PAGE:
Care needs to be taken when considering whether a ship has breached it's performance warranty. The warranty only applies when the ship is fully laden. Proof from owners that the ship was able to achieve 15 knots on the ballast voyage to the delivery port is not proof that the warranty was met, the vessel must be able to make 15 knots or about 15 knots when laden.

The warranty refers to the ship's "capability". It is arguable that if technical evidence is produced to show that the ship is capable of achieving the speeds warranted even if those speeds were not actually met then the performance warranty has been adhered to. In practice the arbitrators will require and examine evidence of actual performance.

*Good weather

We are chiefly concerned with the NYPE charter form and more specifically the 93 version. This charter leaves a space blank for parties to stipulate what they regard as good weather. As most people have had experience of speed and performance questions the usual figure inserted is force four on the Beaufort scale. Accordingly winds of force four and winds below force four are considered as good weather. The owner would contend since the warranty only relates to how the ship should perform in good weather, any data which indicates weather was bad should be discarded. The Courts in response to this have said that of course it is necessary to find good weather days and establish whether the ship has under performed during those days, if the ship did under perform on the good weather days then it is logical to assume that she also under performed in bad weather.

*Interpretation of word "about"

In recent years there appears to have been a general acceptance that the word "about" incorporated in a speed and performance clause gives a margin of 0.5 of a knot either side. It is probably, not correct to talk about margins in percentage terms. Some American arbitrators do apply margins in percentage terms. The general assumption that "about" is reflected by 0.5 should not be taken as an absolute. The l987 Court of Appeal case of the AL BIDA, where the Court agreed with the arbitrator's arguments said that the latitude as to speed must depend on the ship's configuration, size, draft and trim. Technically therefore if the ship's configuration is a particularly unusual or strange one it is possible that the margin could be extended or restricted. It could be argued that the large oil tanker might need a smaller tolerance than say a fully laden container vessel. However as a general rule of thumb London arbitrators do tend to say that for vessels up to 15 knots you should probably allow half a knot for the word "about". There are instances where arbitrators have allowed margins larger than 0.5 if the ship is warranted to steam at more than 15 knots.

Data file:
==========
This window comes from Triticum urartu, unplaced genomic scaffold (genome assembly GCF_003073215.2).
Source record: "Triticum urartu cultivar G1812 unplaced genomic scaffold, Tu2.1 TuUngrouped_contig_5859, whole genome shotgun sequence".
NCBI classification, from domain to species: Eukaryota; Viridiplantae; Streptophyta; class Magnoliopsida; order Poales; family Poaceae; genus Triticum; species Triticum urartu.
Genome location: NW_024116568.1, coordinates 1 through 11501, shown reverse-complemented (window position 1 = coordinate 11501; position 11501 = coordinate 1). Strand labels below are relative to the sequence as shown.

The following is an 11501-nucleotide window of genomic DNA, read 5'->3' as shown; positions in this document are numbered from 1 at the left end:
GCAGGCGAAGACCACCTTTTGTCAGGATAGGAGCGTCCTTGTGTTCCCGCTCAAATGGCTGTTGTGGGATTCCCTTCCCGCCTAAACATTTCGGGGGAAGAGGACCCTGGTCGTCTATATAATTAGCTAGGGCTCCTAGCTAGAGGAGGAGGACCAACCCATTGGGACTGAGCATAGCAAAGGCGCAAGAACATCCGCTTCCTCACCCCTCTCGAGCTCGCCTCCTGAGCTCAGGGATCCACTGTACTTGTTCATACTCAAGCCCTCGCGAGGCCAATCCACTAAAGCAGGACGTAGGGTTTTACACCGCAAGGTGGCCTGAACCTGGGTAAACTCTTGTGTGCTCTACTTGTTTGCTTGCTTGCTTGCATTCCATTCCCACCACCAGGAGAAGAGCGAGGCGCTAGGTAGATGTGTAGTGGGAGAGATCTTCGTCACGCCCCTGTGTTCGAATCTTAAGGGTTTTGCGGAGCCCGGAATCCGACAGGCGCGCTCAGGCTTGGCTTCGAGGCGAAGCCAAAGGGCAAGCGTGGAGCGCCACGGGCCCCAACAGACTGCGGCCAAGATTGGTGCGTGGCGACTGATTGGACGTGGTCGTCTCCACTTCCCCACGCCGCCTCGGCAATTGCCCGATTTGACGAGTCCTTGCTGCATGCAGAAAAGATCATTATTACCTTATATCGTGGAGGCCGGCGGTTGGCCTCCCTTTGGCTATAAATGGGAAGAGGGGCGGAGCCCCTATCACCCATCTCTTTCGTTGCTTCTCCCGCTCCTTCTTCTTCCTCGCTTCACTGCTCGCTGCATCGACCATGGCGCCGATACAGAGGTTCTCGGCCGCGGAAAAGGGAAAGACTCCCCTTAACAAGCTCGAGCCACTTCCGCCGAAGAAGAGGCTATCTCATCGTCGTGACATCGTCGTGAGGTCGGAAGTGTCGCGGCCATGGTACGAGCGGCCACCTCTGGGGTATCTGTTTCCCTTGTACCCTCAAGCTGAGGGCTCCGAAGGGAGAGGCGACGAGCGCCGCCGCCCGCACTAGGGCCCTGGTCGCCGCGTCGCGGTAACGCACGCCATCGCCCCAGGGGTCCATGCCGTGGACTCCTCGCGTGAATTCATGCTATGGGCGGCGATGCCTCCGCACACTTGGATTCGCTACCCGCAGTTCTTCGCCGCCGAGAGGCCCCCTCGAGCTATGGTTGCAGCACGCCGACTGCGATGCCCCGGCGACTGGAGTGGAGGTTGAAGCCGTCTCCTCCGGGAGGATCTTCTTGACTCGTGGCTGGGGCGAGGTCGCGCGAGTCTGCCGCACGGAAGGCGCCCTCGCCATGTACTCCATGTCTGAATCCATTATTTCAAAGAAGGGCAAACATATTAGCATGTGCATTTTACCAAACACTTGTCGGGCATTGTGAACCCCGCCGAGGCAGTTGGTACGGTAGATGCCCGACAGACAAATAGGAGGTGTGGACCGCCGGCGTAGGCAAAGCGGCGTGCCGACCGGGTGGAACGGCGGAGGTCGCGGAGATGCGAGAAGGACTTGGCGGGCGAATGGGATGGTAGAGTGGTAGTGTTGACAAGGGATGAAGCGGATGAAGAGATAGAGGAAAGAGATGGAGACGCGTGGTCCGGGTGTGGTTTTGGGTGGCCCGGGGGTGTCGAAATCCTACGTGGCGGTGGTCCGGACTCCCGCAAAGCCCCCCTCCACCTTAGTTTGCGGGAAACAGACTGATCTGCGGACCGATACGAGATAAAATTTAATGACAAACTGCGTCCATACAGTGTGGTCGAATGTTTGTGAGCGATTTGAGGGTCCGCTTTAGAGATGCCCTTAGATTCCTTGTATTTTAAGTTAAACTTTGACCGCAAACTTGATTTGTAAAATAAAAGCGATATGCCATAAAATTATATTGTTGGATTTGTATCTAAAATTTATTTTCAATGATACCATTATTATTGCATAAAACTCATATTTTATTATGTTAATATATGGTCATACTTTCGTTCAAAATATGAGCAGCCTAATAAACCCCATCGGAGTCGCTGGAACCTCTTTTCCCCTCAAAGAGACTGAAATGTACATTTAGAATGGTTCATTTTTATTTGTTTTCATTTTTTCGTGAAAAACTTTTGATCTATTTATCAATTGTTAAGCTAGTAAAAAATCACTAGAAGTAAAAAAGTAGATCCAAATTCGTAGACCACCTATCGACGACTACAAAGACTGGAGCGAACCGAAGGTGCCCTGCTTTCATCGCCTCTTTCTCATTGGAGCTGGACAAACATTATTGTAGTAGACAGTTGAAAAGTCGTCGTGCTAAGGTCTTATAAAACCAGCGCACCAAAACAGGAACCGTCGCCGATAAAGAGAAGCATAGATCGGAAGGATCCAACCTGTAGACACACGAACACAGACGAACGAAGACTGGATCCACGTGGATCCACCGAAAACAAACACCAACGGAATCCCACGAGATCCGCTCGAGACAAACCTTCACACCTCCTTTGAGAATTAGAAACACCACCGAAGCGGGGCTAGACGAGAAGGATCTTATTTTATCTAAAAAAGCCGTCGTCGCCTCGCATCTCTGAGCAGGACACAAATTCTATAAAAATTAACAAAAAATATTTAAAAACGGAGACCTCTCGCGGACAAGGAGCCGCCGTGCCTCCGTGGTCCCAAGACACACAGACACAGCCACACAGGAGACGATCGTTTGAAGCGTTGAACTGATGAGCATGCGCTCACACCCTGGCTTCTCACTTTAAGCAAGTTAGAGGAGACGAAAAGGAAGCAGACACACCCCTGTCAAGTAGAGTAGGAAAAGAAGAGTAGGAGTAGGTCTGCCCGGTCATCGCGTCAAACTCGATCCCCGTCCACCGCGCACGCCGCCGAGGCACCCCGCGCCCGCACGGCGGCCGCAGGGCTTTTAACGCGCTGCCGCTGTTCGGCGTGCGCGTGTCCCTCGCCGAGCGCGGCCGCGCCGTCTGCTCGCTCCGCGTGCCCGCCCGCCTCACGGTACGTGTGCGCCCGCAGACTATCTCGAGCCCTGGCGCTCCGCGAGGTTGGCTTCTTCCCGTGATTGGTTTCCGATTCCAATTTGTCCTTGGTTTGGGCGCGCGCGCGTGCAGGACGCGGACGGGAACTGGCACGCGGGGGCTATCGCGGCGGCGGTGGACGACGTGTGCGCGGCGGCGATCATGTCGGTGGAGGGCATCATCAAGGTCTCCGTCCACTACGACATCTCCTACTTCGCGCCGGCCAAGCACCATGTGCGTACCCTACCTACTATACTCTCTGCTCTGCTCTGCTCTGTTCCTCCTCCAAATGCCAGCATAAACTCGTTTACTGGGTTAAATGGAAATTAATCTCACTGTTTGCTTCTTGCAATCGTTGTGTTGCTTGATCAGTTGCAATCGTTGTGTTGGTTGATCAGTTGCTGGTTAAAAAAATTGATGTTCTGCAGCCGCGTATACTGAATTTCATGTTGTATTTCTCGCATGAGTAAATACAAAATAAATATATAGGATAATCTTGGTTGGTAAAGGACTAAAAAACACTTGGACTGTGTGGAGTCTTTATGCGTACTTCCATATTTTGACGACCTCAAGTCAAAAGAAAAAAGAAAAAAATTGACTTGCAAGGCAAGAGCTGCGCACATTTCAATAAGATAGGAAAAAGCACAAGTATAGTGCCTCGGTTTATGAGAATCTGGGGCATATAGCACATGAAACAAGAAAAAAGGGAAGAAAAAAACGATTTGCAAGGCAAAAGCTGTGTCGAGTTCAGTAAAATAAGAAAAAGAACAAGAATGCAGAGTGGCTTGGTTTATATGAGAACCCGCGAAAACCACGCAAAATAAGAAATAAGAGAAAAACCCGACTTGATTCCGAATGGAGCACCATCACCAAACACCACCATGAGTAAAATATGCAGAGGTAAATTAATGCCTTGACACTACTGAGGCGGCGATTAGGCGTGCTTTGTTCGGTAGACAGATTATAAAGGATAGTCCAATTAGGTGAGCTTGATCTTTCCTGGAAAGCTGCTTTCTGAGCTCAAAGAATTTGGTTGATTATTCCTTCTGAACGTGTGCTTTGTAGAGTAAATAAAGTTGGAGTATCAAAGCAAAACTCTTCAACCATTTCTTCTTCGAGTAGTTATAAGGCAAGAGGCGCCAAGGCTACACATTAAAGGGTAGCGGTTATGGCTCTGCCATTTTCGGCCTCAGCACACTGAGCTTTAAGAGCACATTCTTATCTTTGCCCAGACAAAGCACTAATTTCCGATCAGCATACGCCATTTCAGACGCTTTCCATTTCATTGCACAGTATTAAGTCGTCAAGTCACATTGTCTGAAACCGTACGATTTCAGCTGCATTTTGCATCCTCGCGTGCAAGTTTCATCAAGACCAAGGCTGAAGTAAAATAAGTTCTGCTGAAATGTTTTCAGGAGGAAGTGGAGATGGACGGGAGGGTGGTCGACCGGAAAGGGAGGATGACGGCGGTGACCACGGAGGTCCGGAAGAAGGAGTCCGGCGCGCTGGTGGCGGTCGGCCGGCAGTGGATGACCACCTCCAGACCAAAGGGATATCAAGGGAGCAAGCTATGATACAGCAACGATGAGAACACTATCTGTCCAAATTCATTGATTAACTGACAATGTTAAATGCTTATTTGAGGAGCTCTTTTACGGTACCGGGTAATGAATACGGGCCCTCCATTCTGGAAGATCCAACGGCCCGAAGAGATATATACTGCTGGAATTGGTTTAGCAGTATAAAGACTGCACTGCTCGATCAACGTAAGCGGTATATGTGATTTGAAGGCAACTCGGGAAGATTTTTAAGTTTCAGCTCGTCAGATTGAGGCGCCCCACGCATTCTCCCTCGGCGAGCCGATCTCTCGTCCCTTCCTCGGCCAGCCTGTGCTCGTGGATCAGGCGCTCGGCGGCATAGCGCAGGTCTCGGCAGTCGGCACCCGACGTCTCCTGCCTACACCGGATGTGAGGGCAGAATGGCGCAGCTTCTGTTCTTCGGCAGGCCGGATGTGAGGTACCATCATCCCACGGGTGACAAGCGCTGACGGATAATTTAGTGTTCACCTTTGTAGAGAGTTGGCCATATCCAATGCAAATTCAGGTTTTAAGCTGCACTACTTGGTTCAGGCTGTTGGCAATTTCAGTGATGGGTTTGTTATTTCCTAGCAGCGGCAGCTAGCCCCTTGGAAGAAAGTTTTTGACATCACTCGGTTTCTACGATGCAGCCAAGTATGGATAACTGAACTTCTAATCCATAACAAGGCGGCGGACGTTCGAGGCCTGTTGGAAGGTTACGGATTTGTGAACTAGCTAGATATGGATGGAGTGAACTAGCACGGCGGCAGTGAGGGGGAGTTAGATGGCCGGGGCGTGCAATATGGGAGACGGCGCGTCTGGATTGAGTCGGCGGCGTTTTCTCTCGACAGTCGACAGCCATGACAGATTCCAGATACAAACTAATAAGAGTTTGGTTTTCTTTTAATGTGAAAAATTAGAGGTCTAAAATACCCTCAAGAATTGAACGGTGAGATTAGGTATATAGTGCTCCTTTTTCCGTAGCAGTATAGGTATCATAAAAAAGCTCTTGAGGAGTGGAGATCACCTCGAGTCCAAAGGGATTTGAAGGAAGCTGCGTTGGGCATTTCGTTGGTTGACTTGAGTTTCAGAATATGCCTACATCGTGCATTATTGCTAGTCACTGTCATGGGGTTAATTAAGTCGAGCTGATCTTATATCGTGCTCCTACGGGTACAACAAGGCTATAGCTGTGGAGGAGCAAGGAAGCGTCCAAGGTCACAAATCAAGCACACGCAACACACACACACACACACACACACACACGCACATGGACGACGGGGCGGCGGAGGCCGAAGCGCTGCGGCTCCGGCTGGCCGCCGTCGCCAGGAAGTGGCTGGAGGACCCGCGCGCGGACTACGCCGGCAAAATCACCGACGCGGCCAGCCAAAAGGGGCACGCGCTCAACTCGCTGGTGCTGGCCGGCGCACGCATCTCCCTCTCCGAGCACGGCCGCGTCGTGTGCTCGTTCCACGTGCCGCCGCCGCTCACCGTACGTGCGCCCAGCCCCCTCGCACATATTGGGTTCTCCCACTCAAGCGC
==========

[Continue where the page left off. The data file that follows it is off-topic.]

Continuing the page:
So far we have only applied the word 'about' to the warranted speed. There are, however, arbitration decisions that have applied the 'margin' to the consumption element of the warranty. In one London arbitration ruling, the arbitrator held that the word 'about' allowed 0.5 knot margin to the speed and a 4% margin to consumption.


There are numerous reasons why a vessel can under perform without owners being in breach of charter and without an event occurring within the off hire clause. Briefly some Defences that the owners may legitimately consider are as follows:-

i) Charterers supplied bad fuel. Such allegations raise difficult problems of proof. Normally the bunker supplier will have a sample, allegedly taken from the supply barge, which will show the fuel specification. It is very difficult for owners to overcome such evidence unless they have taken a manifold drip sample at the time of receipt of the bunkers.